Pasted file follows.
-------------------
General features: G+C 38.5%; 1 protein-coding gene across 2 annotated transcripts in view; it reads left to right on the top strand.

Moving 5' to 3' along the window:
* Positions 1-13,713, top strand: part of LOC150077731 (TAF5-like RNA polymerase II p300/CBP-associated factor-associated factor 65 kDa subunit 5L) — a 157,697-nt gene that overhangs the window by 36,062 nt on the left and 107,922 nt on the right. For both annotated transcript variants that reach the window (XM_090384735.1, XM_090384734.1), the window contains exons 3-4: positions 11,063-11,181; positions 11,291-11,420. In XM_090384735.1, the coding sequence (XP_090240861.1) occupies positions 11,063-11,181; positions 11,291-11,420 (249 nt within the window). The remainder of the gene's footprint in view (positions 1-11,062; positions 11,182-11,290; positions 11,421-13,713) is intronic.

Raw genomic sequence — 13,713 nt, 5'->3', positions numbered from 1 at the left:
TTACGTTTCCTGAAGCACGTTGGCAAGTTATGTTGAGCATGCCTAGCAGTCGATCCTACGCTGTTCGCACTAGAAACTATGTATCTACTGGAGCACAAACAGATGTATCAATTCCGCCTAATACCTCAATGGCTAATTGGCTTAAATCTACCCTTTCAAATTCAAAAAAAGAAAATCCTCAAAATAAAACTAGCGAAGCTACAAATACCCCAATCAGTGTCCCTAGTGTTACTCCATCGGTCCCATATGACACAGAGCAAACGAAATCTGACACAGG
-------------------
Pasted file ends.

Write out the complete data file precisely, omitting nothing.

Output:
General features: G+C 38.5%; 1 protein-coding gene across 2 annotated transcripts in view; it reads left to right on the top strand.

Moving 5' to 3' along the window:
* Positions 1-13,713, top strand: part of LOC150077731 (TAF5-like RNA polymerase II p300/CBP-associated factor-associated factor 65 kDa subunit 5L) — a 157,697-nt gene that overhangs the window by 36,062 nt on the left and 107,922 nt on the right. For both annotated transcript variants that reach the window (XM_090384735.1, XM_090384734.1), the window contains exons 3-4: positions 11,063-11,181; positions 11,291-11,420. In XM_090384735.1, the coding sequence (XP_090240861.1) occupies positions 11,063-11,181; positions 11,291-11,420 (249 nt within the window). The remainder of the gene's footprint in view (positions 1-11,062; positions 11,182-11,290; positions 11,421-13,713) is intronic.

Raw genomic sequence — 13,713 nt, 5'->3', positions numbered from 1 at the left:
TTACGTTTCCTGAAGCACGTTGGCAAGTTATGTTGAGCATGCCTAGCAGTCGATCCTACGCTGTTCGCACTAGAAACTATGTATCTACTGGAGCACAAACAGATGTATCAATTCCGCCTAATACCTCAATGGCTAATTGGCTTAAATCTACCCTTTCAAATTCAAAAAAAGAAAATCCTCAAAATAAAACTAGCGAAGCTACAAATACCCCAATCAGTGTCCCTAGTGTTACTCCATCGGTCCCATATGACACAGAGCAAACGAAATCTGACACAGG